Report  for  June  not  received. 

Items  on  library  building  not  received. 

Located  in  Wyant's  Hall. 

Selma,  Fresno  co. 

Selma  Free  Public  Library.  Mrs 
M.  A.  Freeland,  Librarian.  Established 
January  1,  1906.  Total  no.  of  vols.,  900. 
Total  no.  of  registered  cardholders,  285; 


during  June  4  surrendered.  Library 
open  to  public  30  days  (225  hours)  dur- 
ing month.  Total  no.  of  vols,  issued 
during  month  for  home  use,  591,  as  fol- 
lows: 526  vols,  fiction;  50  vols,  juvenile; 
15  vols,  magazines.  One  employee. 
Annual  income  of  library,  $600,  received 
from  taxation. 

Annual  report  for  year  ending  June 
30,  1906,  on  file. 

Owns  lot  120x480,  money  for  which 
was  received  from  subscriptions.  Owns 
building,  which  cost  $6000;  built  in  1905; 
money  for  building  received  from  An- 
drew Carnegie.  Architect  of  building 
C.  K.  Kirby,  Jr.,  Fresno;  style  of  archi- 
tecture mission;  constructive  material 
cement;  one  story,  two  rooms.  No  part 
of  building  used  for  any  other  than 
library  purposes. 

Sierra  Madre,  Los  Angeles  co. 

Sierra  Madre  Library  Associa- 
tion Library.  J.  G.  Blumer,  Pres.  of 
S.  M.  Lib.  Assoc.  Established  1887. 
Total  no.  of  vols.,  about  2350. 

Reports  each  month  not  possible,  as 
there  is  no  regular  librarian. 

Items  on  library  building  not  received. 

Owns  building. 

Sonoma,  Sonoma  co. 

Sonoma  Valley  Library  Associa- 
tion Library.  Miss  Alice  Humphreys, 
Librarian.  Established  October,  1904* 
Total  no.  of  vols.,  about  300.  Library 
open  to  public  5  days,  2  hours  each,  per 
month. 

Rented  room,  which  was  injured  by 
earthquake.  Library  closed  since  then. 
A  lady  is  putting  up  a  room  for  the  use 
of  the  library.  It  will  soon  be  ready  for 
use. 

Sonora,  Tuolumne  co. 

Sonora  Free  Library  and  Read- 
ing-Room. Rev.  James  M.  Smith,  Li- 
brarian.    Established  1892. 

Report  for  June  not  received. 

Located  in  basement  of  Presbyterian 
Church,  rent  free# 


CALIFORNIA  LIBRARIES, 


125 


Young  Men's  Club  Library.  Presi- 
dent Young  Men's  Club,  Librarian.  Es- 
tablished 1886. 

Report  for  June  not  received. 

Items  on  library  building  not  received. 

South  Pasadena,  Los  Angeles  co. 

South  Pasadena  Free  Public 
Library.  Mrs  Nellie  E.  Keith,  Libra- 
rian. Established  1895.  Total  no.  of 
vols.,  4000.    One  employee. 

Report  for  June  not  received. 

Located  in  one  room  in  brick  building, 
rent  $17.50  per  month. 

Stanford  University,  Santa  Clara  co. 

Stanford  University  Library. 
Melvin  G.  Dodge,  Librarian.  Estab- 
lished 1891.    Total  no.  of  vols.,  88,000. 

Report  for  June  not  received. 

Owns  lot,  received  from  Leland  Stan- 
ford. Owns  building,  which  cost  I150,- 
000;  built  in  1900;  money  for  building  re- 
ceived from  Thomas  Wei  ton  Stanford. 
Architects  of  building  Percy  &  Hamil- 
ton; style  of  architecture  Spanish;  con- 
structive materials  stone  and  marble;  two 
stories  and  basement,  16  rooms.  No  part 
of  building  used  for  any  other  than  li- 
brary purposes. 

A  new  library  building  i9  in  course  of 
construction. 

Stockton,  San  Joaquin  co. 

Stockton  Free  Public  Library. 
W.  F.  Clowdsley,  Librarian.  Estab-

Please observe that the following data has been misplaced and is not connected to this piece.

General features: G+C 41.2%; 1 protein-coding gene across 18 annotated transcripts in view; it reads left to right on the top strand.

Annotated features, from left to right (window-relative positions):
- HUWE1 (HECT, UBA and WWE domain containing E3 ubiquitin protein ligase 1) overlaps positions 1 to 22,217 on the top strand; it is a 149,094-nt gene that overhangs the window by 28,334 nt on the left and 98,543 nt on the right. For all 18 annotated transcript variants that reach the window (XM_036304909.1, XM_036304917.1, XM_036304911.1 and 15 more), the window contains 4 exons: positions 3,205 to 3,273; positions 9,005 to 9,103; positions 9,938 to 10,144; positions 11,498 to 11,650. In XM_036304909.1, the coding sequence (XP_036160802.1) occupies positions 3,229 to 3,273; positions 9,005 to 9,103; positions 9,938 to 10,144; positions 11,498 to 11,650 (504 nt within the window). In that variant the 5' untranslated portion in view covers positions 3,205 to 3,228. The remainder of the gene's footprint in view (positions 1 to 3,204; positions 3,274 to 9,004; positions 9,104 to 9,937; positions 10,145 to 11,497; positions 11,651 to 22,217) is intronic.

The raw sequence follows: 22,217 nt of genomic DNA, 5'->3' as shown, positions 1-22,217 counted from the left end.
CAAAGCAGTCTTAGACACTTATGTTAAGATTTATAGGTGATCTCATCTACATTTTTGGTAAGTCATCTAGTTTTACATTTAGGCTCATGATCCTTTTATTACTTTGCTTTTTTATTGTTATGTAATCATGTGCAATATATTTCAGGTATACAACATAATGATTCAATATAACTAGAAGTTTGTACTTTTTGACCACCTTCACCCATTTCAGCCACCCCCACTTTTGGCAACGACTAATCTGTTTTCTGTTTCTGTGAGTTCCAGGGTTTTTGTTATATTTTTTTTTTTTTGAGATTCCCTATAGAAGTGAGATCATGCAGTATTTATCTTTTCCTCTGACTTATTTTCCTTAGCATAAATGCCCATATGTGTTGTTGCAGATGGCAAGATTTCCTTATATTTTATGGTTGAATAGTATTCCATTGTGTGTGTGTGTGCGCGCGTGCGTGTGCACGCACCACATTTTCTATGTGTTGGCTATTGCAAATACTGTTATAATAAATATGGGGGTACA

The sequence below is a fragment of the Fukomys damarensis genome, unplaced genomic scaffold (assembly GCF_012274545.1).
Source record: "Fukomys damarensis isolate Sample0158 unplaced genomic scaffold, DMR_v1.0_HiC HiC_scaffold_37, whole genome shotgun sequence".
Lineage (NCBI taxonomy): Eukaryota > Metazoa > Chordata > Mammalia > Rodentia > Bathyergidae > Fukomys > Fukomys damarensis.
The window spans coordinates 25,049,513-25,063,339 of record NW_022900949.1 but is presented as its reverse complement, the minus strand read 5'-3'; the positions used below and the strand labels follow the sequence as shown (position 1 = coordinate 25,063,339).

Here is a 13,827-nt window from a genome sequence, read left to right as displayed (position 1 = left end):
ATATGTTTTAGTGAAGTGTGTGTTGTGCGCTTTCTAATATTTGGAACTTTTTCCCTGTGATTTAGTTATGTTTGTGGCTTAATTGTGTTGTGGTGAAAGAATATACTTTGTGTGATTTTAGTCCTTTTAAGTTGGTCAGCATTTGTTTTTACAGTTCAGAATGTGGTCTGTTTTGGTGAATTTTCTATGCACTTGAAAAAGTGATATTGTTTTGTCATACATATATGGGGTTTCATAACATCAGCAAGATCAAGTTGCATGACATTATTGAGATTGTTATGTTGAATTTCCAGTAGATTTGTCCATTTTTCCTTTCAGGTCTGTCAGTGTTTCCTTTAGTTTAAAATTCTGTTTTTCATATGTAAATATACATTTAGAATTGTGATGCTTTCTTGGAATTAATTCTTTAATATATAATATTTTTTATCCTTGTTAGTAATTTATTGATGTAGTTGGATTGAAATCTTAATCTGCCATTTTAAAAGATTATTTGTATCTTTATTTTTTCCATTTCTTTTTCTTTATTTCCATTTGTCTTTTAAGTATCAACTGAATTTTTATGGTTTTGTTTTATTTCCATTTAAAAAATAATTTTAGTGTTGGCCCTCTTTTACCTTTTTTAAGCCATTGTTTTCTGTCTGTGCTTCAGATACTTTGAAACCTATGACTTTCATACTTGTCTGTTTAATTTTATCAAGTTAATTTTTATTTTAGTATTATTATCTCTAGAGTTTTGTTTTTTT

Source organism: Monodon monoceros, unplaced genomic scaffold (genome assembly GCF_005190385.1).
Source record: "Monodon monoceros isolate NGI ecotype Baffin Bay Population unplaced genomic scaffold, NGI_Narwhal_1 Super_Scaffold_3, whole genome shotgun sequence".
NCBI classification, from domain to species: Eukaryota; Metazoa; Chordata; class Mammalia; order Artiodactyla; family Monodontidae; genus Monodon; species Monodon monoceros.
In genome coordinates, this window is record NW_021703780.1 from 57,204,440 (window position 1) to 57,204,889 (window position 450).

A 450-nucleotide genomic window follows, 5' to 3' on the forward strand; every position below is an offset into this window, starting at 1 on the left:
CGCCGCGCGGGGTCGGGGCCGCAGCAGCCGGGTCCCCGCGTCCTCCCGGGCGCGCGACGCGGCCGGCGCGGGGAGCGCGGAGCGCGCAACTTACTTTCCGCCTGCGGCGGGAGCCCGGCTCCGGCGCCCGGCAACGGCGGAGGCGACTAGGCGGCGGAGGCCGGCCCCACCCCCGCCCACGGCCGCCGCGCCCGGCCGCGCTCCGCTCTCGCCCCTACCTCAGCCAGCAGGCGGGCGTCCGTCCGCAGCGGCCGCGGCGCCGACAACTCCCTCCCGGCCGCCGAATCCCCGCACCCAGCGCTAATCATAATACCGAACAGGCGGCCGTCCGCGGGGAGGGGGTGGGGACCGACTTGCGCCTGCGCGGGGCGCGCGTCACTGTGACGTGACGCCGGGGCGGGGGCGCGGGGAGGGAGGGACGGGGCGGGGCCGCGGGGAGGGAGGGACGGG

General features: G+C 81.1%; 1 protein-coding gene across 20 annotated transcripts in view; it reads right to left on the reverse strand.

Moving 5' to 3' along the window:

lished 1880.  Total  no.  of  vols  ,  43,152. 
Seven  employees.  Annual  income  of 
library,  $10,316.65,  received  from  taxa- 
tion. 

Report  for  June  not  received. 

Stockton  Record  of  June  26  states  that 
the  library  will  close  June  30  for  three 
or  four  weeks  for  annual  cleaning. 

Items  on  library  building  not  received. 

In  1889  the  legacy  of  $5000  from  Mr 
Frank  Stewart  and  $7000  from  the  city 
were  used  to  erect  a  new  library  build- 
ing. In  1891,  $75,000  were  received 
from  William  P.  Hazelton.  This  amount 
was  used  for  a  building  and  for  10,567 
books.  This  last  building  was  erected 
on  site  of  former  building. 


Sulsun,  Solano  co. 

Suisun  Free  Public  Library.  Or- 
dinance passed  May  8,  1906. 

Items  on  library  building  not  received. 

Tropleo,  Los  Angeles  co. 

Tropico  Library  Association  Li- 
brary. Miss  Cora  Hickman,  Librarian. 
Established  February,  1906.  Total  no. 
of  vols.,  86.  During  June  36  vols,  were 
added  by  gift.  Total  no.  of  registered 
cardholders,  86;  10  added  during  month. 
Library  open  to  public  13  days  (39 
hours)  during  month.  Total  no.  of  vols, 
issued  during  month  for  home  use,  75, 
as  follows:  35  vols,  fiction;  40  vols,  juve- 
nile; 10  vols,  miscellaneous;  6  vols, 
magazines. 

Located  in  building  50  x  20,  well  lighted 
and  ventilated,  electric  lights,  etc., 
all  donated.  Library  has  also  received 
as  gifts,  an  8-foot  mission  reading  table, 
some  rugs  and  shelves  to  accommodate 
1000  vols. 

The  Los  Angeles  Herald  of  June  8 
states  that  W.  C.  B.  Richardson,  a 
pioneer  resident  of  Tropico,  has  pre- 
sented the  Library  Association  with  a 
one-story  frame  building  at  the  intersec- 
tion of  San  Fernando  road  and  Central 


Tulare,  Tulare  co. 

Tulare  Free  Public  Library.  Mrs 
E.  B.  Oakford,  Librarian.  Established 
1891.  Total  no.  of  vols.,  3755.  Dur- 
ing June  12  vols,  were  added,  as  follows: 
10  vols,  by  purchase;  2  vols,  by  gift. 
Total  no.  of  registered  cardholders,  363; 
39  renewed  during  month.  Library 
open  to  public  30  days  (220  hours)  during 
month.  Total  no.  of  vols,  issued  during 
month  for  home  use,  989,  as  follows: 
684  vols,  fiction;  236  vols,  juvenile;  69 
vols,  miscellaneons.  Two  employees.